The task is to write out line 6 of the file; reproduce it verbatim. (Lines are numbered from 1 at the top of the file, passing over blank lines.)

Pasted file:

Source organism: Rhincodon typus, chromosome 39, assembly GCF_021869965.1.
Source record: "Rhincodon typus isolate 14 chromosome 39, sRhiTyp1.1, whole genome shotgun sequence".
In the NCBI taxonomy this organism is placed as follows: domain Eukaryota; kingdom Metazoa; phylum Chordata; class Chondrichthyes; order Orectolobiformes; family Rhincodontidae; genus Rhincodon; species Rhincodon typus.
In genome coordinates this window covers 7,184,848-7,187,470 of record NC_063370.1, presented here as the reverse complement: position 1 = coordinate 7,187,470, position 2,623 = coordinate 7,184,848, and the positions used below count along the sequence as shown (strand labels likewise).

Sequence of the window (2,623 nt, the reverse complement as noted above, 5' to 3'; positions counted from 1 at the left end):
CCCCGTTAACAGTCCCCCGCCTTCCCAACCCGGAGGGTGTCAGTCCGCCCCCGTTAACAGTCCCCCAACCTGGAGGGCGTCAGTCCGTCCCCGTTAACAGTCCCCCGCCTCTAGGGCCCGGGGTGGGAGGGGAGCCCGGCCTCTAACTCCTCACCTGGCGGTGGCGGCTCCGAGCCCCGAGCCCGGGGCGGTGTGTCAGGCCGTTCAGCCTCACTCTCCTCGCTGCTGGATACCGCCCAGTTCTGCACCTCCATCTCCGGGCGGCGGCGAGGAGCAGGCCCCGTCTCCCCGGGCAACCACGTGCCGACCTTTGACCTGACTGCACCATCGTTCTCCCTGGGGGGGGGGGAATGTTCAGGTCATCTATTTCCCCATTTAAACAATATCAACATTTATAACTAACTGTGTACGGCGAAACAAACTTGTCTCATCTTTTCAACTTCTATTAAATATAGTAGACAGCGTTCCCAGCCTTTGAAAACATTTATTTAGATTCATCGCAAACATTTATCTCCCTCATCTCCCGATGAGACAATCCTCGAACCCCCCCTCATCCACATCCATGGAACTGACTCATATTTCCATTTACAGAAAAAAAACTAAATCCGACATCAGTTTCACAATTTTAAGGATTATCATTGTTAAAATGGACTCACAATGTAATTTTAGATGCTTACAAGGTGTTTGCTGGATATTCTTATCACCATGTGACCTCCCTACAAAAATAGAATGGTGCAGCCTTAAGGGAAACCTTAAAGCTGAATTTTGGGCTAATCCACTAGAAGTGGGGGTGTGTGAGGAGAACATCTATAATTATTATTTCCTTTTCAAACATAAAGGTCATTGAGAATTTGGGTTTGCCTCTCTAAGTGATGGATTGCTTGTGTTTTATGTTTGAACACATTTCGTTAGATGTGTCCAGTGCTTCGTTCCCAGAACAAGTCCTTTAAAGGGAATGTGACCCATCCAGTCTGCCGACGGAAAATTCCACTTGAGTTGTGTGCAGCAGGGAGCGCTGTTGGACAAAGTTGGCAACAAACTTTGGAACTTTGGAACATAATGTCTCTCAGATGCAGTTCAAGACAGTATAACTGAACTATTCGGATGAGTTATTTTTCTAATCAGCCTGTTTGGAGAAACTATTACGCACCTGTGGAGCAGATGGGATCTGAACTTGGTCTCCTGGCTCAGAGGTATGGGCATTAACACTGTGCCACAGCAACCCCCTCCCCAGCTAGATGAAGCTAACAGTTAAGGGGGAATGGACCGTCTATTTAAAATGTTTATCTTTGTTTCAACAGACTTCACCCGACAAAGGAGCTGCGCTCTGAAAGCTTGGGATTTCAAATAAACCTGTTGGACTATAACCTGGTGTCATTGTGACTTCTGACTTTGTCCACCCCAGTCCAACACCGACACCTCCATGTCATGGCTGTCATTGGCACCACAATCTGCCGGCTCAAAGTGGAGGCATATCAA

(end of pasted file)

CCCCGTTAACAGTCCCCCGCCTTCCCAACCCGGAGGGTGTCAGTCCGCCCCCGTTAACAGTCCCCCAACCTGGAGGGCGTCAGTCCGTCCCCGTTAACAGTCCCCCGCCTCTAGGGCCCGGGGTGGGAGGGGAGCCCGGCCTCTAACTCCTCACCTGGCGGTGGCGGCTCCGAGCCCCGAGCCCGGGGCGGTGTGTCAGGCCGTTCAGCCTCACTCTCCTCGCTGCTGGATACCGCCCAGTTCTGCACCTCCATCTCCGGGCGGCGGCGAGGAGCAGGCCCCGTCTCCCCGGGCAACCACGTGCCGACCTTTGACCTGACTGCACCATCGTTCTCCCTGGGGGGGGGGGAATGTTCAGGTCATCTATTTCCCCATTTAAACAATATCAACATTTATAACTAACTGTGTACGGCGAAACAAACTTGTCTCATCTTTTCAACTTCTATTAAATATAGTAGACAGCGTTCCCAGCCTTTGAAAACATTTATTTAGATTCATCGCAAACATTTATCTCCCTCATCTCCCGATGAGACAATCCTCGAACCCCCCCTCATCCACATCCATGGAACTGACTCATATTTCCATTTACAGAAAAAAAACTAAATCCGACATCAGTTTCACAATTTTAAGGATTATCATTGTTAAAATGGACTCACAATGTAATTTTAGATGCTTACAAGGTGTTTGCTGGATATTCTTATCACCATGTGACCTCCCTACAAAAATAGAATGGTGCAGCCTTAAGGGAAACCTTAAAGCTGAATTTTGGGCTAATCCACTAGAAGTGGGGGTGTGTGAGGAGAACATCTATAATTATTATTTCCTTTTCAAACATAAAGGTCATTGAGAATTTGGGTTTGCCTCTCTAAGTGATGGATTGCTTGTGTTTTATGTTTGAACACATTTCGTTAGATGTGTCCAGTGCTTCGTTCCCAGAACAAGTCCTTTAAAGGGAATGTGACCCATCCAGTCTGCCGACGGAAAATTCCACTTGAGTTGTGTGCAGCAGGGAGCGCTGTTGGACAAAGTTGGCAACAAACTTTGGAACTTTGGAACATAATGTCTCTCAGATGCAGTTCAAGACAGTATAACTGAACTATTCGGATGAGTTATTTTTCTAATCAGCCTGTTTGGAGAAACTATTACGCACCTGTGGAGCAGATGGGATCTGAACTTGGTCTCCTGGCTCAGAGGTATGGGCATTAACACTGTGCCACAGCAACCCCCTCCCCAGCTAGATGAAGCTAACAGTTAAGGGGGAATGGACCGTCTATTTAAAATGTTTATCTTTGTTTCAACAGACTTCACCCGACAAAGGAGCTGCGCTCTGAAAGCTTGGGATTTCAAATAAACCTGTTGGACTATAACCTGGTGTCATTGTGACTTCTGACTTTGTCCACCCCAGTCCAACACCGACACCTCCATGTCATGGCTGTCATTGGCACCACAATCTGCCGGCTCAAAGTGGAGGCATATCAA